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Recent Trends in Volunteerism: A Comparison Between European and North/South American Countries

  • Domenico Marino
  • Marina Schenkel
Conference paper
Part of the Studies in Systems, Decision and Control book series (SSDC, volume 180)

Abstract

In a preceding work on European data it has been found that during the crisis volunteers have increased in the whole Europe, with some exceptions (Schenkel et al. 2016). The most popular fields of volunteer activity are sport and artistic/cultural associations. Sport events are also a main occasion of “episodic volunteerism”, which has gained popularity in the last years. The participation to community and neighbourhood organizations is also increasing.

The same trend is not to be recognized in the other Western countries, across their different stage of development and institutional settings. The reductions in spending on public services, the increase in unemployment and the decrease in employment have happened also across the Atlantic, even if with a different timing between North and South America. Important political events in many countries have brought about changes in government and policies.

After a brief reference to literature, including some definitions and classifications of volunteers (Sect. 2), some recent data on North and South America will be commented (Sects. 3 and 4).

The better criterion to classify the various areas examined is very simple: to distinguish between the ones where volunteerism has increased, and the ones in which it has not, diminishing or remaining constant. This hardly coincides with any geographical or cultural divide. In the first group we find, beside the world and Europe as a whole, Mexico, France and Italy, in the second Spain, UK, USA, Canada, Argentina, Brazil. It can be argued that the different intensity and length of the crisis is a prime determinant of these diverging trends: the last three countries were not particularly hit by the economic downturn in the period 2008–2014, and USA could recover quickly from it. The reason why in UK and Spain volunteers have diminished can be that these countries were not only stricken by the crisis, but also by a particularly severe cut in public expenditure towards non-profit and volunteer associations. In order to appreciate the impact of changing economic conditions, a particular interesting case is the one of Argentina, where volunteers increased enormously during the crisis (2001–2002), and diminished again during the “resurrection”.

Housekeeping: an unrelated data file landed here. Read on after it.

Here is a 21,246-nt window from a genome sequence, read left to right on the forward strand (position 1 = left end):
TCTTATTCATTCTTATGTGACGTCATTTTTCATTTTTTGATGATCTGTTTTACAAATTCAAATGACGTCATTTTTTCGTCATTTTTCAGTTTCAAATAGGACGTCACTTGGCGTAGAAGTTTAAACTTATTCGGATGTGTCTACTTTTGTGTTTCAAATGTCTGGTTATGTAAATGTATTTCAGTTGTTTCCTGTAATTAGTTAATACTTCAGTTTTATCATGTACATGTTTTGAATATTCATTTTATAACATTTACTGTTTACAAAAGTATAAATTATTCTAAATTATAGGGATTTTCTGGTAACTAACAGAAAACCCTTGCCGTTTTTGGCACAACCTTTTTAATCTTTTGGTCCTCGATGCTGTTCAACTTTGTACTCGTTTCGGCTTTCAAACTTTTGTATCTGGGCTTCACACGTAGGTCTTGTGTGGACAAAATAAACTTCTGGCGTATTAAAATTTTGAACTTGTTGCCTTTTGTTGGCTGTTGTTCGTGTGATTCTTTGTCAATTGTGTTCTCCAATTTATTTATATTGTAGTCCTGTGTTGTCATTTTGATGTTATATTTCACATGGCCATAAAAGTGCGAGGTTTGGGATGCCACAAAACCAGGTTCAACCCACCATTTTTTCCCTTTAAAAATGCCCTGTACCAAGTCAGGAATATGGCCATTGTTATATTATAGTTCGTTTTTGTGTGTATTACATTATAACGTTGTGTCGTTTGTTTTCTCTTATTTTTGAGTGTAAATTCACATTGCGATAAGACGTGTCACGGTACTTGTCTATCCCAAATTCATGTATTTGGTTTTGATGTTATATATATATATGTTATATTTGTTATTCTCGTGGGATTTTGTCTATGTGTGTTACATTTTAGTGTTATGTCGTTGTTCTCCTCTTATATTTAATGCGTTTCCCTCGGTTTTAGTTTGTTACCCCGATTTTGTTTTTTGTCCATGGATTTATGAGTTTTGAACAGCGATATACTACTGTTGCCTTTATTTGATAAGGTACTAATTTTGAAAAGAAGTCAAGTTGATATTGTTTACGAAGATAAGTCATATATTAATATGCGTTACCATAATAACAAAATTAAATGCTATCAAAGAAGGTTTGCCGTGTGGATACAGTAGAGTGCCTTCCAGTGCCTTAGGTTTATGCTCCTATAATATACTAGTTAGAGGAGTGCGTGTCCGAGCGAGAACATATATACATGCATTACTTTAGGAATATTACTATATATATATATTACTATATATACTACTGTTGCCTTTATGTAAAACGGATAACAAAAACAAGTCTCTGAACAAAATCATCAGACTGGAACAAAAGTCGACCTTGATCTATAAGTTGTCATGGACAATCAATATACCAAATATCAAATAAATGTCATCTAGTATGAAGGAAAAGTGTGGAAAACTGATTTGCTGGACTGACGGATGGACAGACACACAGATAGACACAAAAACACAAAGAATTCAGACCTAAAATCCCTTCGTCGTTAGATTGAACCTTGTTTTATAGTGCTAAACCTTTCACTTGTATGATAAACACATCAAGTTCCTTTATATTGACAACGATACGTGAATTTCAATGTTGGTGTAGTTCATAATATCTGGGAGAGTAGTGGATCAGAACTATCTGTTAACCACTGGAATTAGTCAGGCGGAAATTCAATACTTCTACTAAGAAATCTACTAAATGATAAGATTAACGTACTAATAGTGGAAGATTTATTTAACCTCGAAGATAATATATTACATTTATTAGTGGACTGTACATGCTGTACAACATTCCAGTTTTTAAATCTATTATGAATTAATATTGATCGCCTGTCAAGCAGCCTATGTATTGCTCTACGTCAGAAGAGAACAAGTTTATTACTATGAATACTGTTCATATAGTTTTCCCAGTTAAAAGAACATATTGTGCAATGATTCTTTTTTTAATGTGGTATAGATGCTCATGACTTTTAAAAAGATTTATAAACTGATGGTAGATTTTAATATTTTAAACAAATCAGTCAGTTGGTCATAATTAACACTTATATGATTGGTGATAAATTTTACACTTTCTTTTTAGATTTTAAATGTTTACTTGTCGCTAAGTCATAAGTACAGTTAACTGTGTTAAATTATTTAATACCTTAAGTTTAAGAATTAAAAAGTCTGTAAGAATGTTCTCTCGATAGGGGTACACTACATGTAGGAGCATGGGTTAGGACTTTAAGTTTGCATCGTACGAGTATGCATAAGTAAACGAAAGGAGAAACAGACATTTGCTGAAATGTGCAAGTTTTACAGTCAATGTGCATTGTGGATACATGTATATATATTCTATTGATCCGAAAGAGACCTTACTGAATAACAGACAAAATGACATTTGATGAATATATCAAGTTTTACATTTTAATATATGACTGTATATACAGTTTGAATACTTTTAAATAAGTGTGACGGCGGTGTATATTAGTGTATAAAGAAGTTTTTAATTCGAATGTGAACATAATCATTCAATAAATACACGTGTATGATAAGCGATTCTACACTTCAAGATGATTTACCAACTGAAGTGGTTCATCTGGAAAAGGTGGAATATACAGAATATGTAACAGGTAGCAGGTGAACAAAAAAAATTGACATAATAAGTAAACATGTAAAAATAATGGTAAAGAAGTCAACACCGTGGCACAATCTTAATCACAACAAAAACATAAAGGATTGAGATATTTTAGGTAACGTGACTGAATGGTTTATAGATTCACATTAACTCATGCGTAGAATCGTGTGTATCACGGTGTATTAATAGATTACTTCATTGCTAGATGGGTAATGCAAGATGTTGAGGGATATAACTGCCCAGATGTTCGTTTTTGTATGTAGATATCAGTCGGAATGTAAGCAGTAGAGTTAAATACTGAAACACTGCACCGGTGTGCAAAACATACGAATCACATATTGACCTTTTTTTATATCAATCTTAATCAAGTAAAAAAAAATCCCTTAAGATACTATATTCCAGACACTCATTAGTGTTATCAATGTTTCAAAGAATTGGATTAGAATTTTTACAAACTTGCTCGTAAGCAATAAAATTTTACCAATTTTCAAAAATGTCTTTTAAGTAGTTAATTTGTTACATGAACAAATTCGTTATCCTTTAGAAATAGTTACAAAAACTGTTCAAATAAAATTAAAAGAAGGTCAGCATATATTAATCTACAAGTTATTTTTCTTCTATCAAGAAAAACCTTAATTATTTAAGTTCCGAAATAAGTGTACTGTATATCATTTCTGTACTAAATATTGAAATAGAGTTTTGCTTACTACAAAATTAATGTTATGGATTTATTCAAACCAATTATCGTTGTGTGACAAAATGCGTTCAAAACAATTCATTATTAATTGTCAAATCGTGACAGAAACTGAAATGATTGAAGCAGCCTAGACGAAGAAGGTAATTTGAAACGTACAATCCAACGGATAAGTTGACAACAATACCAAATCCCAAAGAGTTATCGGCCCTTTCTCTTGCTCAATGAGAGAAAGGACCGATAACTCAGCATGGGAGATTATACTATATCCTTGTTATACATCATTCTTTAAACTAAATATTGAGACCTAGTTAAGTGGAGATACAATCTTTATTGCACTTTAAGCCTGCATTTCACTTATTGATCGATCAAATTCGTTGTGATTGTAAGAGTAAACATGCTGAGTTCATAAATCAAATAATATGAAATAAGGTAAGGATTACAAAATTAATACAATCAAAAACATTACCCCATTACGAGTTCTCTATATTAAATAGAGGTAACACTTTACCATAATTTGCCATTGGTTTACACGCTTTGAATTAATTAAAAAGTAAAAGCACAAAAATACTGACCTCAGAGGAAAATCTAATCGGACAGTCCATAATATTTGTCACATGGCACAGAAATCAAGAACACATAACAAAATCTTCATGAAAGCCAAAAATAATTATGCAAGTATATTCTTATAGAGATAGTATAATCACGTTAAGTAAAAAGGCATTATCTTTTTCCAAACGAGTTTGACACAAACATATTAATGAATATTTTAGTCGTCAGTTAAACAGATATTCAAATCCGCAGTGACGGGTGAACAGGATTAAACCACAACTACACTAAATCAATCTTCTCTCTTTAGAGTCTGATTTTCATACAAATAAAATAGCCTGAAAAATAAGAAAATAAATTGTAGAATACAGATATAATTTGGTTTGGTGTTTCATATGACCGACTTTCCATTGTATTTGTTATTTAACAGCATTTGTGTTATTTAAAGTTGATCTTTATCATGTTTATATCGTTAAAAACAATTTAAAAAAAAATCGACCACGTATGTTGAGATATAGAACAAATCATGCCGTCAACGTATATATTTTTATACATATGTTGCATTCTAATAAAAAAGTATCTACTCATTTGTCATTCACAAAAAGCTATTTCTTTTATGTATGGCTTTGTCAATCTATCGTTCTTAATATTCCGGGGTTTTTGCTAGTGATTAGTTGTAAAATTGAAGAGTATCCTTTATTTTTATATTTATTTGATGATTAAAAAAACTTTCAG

The qualitative features of the stock of volunteers, as already noted, has changed in the sense that all age groups and both genders are more or less equally represented, in every country. Another interesting constant across the various countries is that the majority of volunteers are employed.

This image of the volunteers is quite different from what we have been used to consider so far, that is, an aggregate where most people have a lower attachment to the labour market, and therefore a low value of leisure.

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Copyright information

© Springer Nature Switzerland AG 2019

Authors and Affiliations

  1. 1.Mediterranea University of Reggio CalabriaReggio CalabriaItaly
  2. 2.Udine UniversityUdineItaly

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